Characters (whether PC, NPC, or airship) are built using cards (we’ll get into how that happens in a bit), and on those cards are 7 possible Icons: Attention, Bravery, Confidence, Discretion, Empathy, Imagination, and Patience. Each Icon has a symbol, like little swords for Bravery and boots for Discretion. These Icons are cumulative, so if you have three swords across all of your cards you have a Bravery of 3. Whenever you’re doing something important that might fail, the GM will tell you a difficulty number (6 is Easy, 24+ is Insane) and which two Icons apply – you might be using Discretion and Attention to pick a lock, or Empathy and Bravery to swing from a chandelier.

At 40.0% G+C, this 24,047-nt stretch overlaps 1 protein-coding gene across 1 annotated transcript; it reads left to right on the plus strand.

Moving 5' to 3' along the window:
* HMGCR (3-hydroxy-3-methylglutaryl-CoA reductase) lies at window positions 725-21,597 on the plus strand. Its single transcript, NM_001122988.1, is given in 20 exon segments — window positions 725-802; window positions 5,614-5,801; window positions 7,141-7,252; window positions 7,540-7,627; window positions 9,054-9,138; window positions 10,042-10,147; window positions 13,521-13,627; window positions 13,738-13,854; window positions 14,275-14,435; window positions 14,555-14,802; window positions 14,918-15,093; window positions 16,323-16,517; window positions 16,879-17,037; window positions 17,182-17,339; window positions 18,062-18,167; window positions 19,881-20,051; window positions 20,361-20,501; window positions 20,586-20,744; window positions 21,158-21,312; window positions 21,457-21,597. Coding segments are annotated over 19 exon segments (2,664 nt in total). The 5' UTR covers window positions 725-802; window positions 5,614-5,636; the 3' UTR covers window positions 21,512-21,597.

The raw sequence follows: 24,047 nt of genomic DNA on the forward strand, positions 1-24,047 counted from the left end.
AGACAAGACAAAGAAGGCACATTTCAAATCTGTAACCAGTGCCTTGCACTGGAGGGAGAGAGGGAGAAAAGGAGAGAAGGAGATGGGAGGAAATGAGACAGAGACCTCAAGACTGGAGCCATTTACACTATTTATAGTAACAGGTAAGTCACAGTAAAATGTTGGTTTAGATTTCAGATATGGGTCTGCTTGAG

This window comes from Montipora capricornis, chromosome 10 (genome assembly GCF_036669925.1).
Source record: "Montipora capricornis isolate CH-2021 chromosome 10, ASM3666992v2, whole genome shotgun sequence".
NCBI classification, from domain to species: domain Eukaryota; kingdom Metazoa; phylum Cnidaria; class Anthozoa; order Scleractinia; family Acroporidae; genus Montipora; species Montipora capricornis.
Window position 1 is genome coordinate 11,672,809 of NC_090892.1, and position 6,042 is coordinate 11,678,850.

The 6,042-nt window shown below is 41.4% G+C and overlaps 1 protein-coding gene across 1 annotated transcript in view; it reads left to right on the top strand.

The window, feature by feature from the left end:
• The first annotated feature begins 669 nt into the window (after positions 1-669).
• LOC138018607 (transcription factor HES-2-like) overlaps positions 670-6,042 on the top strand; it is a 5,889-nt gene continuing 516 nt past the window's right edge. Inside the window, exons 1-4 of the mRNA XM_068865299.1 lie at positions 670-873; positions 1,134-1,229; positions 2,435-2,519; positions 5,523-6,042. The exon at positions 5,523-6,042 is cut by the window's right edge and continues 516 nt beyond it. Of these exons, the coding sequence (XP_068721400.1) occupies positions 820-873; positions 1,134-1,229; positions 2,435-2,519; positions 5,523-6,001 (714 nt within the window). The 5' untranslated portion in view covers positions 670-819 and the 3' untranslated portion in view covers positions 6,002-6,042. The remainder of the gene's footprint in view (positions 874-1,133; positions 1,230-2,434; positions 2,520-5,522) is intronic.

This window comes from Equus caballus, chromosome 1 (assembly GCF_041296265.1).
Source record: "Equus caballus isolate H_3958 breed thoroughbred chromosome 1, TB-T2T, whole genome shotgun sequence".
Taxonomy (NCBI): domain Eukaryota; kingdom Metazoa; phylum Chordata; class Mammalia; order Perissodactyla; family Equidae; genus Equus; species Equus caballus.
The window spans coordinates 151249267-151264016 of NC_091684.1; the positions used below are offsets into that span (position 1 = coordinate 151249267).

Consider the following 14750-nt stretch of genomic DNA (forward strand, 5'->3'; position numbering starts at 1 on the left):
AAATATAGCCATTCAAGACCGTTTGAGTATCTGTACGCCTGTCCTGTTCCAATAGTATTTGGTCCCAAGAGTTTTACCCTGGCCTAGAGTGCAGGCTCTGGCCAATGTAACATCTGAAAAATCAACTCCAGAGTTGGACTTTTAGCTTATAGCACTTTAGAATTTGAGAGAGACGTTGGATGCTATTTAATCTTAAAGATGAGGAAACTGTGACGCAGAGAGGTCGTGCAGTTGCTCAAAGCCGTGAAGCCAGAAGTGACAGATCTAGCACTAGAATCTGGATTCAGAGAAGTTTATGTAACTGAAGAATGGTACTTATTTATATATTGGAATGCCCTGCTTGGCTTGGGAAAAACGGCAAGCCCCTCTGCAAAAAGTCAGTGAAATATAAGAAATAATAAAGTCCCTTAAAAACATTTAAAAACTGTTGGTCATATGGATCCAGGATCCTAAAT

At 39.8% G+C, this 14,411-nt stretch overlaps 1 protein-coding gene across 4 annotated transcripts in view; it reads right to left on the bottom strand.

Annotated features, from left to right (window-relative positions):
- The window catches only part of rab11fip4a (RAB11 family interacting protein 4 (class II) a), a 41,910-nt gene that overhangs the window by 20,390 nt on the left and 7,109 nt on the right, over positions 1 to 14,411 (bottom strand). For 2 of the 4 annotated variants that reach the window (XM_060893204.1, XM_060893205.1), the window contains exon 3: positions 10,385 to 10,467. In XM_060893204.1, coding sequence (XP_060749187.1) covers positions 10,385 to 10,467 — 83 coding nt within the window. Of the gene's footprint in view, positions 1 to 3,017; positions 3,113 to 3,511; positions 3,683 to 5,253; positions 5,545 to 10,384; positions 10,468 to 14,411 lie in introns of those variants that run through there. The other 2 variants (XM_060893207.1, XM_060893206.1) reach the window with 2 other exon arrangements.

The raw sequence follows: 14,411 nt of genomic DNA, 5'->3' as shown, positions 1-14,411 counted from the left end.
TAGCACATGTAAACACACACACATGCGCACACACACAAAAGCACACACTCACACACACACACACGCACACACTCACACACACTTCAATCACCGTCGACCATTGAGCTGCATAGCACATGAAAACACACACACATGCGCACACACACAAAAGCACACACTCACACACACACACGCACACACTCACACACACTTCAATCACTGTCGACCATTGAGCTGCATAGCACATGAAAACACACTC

After adding your two Icon scores together, you’re then going to draw three Chances cards, each of which have a number 1-6 on them; you could also roll 3d6 if that’s your bag, although that means giving up the ‘single card box in pocket’ nature of the game. Whether drawing or rolling, you pick which of the results you keep Active, meaning you’re using them for the action you’re attempting, and which you keep Passive, meaning for defense. This mirrors DBG’s ‘Attention’ almost exactly, the only difference is that you were grabbing stacks of dice then instead of a card. You can only assign two cards/dice to each, though, so you’ll always have at least one Passive. Anyway, if your Active result matches the difficulty number exactly, you’ve succeeded with a complication. Exceed it and you succeed, exceed it by 3 or more and you start getting extra effects.